UK construction growth has risen through October, thanks in part to an upturn in civil engineering activity.
The IHS Markit/CIPS UK Construction Purchasing Managers’ Index rose in October to 53.2. This was up on the 52.1 reported in September and against the no-change reading of 50. For the uninitiated, a figure below 50 indicates contraction.
Having dropped off somewhat through August and September, civil engineering activity grew at its quickest pace since July 2017. Housing and commercial construction also expanded, albeit at a slower rate. New business volumes rose more slowly however, with construction firms citing intense competition and delayed decisions from clients as the root causes. Worryingly, business optimism fell to a near six-year low.
Understandably, input purchasing increased more cautiously – at its slowest rate in seven months. And yet, delivery times for construction products and materials continued to stretch, with firms reporting stock shortages at builders’ merchants.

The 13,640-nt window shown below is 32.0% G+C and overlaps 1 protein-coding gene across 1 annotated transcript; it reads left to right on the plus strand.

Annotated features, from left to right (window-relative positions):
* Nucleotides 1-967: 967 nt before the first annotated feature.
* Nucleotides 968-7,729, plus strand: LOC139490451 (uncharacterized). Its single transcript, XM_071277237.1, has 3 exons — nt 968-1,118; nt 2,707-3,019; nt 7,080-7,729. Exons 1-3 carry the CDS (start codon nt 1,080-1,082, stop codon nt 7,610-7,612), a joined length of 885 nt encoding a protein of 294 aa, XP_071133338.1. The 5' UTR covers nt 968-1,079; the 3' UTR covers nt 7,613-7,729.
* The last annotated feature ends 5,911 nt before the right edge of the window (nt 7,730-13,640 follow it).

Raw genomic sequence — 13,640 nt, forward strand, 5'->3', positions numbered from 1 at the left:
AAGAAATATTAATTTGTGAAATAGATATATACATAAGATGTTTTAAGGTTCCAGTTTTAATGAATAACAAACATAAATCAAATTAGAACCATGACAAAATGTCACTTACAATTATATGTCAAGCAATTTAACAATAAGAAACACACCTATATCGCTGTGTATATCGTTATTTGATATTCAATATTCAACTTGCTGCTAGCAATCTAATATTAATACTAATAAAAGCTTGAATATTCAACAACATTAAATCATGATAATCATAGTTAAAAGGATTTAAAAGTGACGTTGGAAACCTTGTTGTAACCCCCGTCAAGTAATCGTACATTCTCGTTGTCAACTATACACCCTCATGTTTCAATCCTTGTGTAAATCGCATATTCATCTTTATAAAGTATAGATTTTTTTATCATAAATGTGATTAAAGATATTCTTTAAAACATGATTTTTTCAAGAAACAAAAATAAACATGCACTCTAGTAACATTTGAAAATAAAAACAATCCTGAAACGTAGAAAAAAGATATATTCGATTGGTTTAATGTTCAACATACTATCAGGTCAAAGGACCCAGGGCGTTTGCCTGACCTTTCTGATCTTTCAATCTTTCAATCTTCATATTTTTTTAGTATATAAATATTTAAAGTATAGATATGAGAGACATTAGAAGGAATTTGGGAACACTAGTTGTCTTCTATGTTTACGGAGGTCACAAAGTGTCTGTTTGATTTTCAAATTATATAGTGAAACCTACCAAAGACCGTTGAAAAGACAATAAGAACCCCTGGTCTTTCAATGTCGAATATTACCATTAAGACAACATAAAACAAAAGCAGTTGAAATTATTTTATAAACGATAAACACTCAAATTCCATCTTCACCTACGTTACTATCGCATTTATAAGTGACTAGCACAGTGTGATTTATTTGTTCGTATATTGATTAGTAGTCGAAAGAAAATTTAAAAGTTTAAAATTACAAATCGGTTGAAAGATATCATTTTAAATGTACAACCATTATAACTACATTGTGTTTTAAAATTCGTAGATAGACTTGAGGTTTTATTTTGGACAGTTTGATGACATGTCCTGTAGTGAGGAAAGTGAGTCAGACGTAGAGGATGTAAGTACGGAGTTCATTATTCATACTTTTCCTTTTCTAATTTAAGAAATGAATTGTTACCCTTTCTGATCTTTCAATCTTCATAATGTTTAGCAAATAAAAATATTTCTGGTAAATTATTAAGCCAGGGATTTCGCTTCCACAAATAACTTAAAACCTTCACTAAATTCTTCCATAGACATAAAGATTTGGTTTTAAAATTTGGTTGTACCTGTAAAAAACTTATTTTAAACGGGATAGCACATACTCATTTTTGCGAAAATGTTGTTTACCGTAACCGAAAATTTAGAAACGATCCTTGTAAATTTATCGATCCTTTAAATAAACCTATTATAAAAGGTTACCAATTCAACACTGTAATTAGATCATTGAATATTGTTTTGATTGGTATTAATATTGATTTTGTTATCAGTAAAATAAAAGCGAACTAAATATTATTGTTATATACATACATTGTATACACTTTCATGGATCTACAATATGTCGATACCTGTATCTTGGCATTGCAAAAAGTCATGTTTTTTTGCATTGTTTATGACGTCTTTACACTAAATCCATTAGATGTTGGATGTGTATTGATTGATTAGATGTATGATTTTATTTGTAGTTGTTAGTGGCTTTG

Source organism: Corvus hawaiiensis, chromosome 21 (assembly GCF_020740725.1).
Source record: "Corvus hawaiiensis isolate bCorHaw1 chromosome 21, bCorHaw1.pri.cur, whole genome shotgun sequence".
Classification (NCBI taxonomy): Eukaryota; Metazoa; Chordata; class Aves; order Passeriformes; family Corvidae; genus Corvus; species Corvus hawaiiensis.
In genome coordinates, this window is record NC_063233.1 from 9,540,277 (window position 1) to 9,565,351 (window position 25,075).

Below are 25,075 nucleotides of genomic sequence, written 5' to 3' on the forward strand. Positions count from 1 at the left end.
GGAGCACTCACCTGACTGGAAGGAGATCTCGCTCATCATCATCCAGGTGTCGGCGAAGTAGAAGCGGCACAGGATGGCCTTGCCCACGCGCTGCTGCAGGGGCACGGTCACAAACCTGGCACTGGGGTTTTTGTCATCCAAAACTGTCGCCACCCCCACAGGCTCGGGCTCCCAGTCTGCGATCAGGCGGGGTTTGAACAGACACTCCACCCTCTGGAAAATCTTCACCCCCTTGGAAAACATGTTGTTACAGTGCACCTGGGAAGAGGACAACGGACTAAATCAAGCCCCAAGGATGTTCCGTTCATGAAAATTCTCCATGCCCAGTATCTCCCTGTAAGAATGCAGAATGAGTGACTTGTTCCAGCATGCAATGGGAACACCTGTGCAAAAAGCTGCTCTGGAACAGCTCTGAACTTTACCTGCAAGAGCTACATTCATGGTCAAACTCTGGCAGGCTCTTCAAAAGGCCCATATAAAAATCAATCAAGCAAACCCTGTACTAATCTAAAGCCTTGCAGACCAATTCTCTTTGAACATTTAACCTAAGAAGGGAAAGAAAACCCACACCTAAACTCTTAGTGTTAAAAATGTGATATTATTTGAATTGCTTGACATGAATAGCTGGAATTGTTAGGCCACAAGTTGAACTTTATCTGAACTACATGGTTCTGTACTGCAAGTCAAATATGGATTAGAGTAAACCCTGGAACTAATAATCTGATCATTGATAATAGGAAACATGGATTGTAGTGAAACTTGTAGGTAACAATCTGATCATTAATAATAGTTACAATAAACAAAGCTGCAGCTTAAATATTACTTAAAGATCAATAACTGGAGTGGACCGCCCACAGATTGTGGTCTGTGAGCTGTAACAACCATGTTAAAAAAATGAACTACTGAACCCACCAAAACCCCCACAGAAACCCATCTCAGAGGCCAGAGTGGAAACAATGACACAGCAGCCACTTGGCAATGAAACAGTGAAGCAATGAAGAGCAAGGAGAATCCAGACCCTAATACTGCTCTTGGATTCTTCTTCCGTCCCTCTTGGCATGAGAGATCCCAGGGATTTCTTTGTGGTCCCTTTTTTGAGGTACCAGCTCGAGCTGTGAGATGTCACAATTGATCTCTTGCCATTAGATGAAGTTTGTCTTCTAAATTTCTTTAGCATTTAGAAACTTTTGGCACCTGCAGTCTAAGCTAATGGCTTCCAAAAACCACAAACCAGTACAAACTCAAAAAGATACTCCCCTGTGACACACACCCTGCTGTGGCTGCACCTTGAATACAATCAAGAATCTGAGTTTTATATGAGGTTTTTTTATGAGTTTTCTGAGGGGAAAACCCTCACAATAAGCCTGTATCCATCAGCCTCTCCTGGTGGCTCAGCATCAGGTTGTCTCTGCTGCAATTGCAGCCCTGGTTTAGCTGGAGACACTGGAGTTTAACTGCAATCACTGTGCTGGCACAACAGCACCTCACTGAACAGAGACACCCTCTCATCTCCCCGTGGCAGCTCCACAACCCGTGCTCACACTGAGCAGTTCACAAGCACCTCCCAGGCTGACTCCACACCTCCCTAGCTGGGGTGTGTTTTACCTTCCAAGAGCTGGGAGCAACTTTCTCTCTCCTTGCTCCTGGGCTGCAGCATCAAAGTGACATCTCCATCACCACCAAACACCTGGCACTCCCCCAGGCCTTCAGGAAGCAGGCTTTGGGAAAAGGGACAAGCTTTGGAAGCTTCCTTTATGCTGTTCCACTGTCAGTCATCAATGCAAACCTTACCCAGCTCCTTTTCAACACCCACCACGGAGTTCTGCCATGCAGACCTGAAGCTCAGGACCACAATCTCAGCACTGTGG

Trevor Balchin, Economics Director at IHS Markit, said: “Although total UK construction activity rose at a stronger pace in October, the underlying survey data paint a less rosy picture for the sector towards the end of the year.”
According to Balchin: “Construction firms continued to raise headcounts at a strong pace, suggesting they are not expecting an imminent contraction in demand. That said, if the new orders and expectations indices remain at current levels or fall further, the employment index could also drift back towards the 50.0 no-change mark.”
Duncan Brock, Group Director at CIPS, added: “These results point to the sector getting stuck in the mud as we approach March 2019, and with ongoing supplier delays and stock shortages, the sector may not be able to respond quickly enough anyway should there by a sudden upturn in fortunes.”
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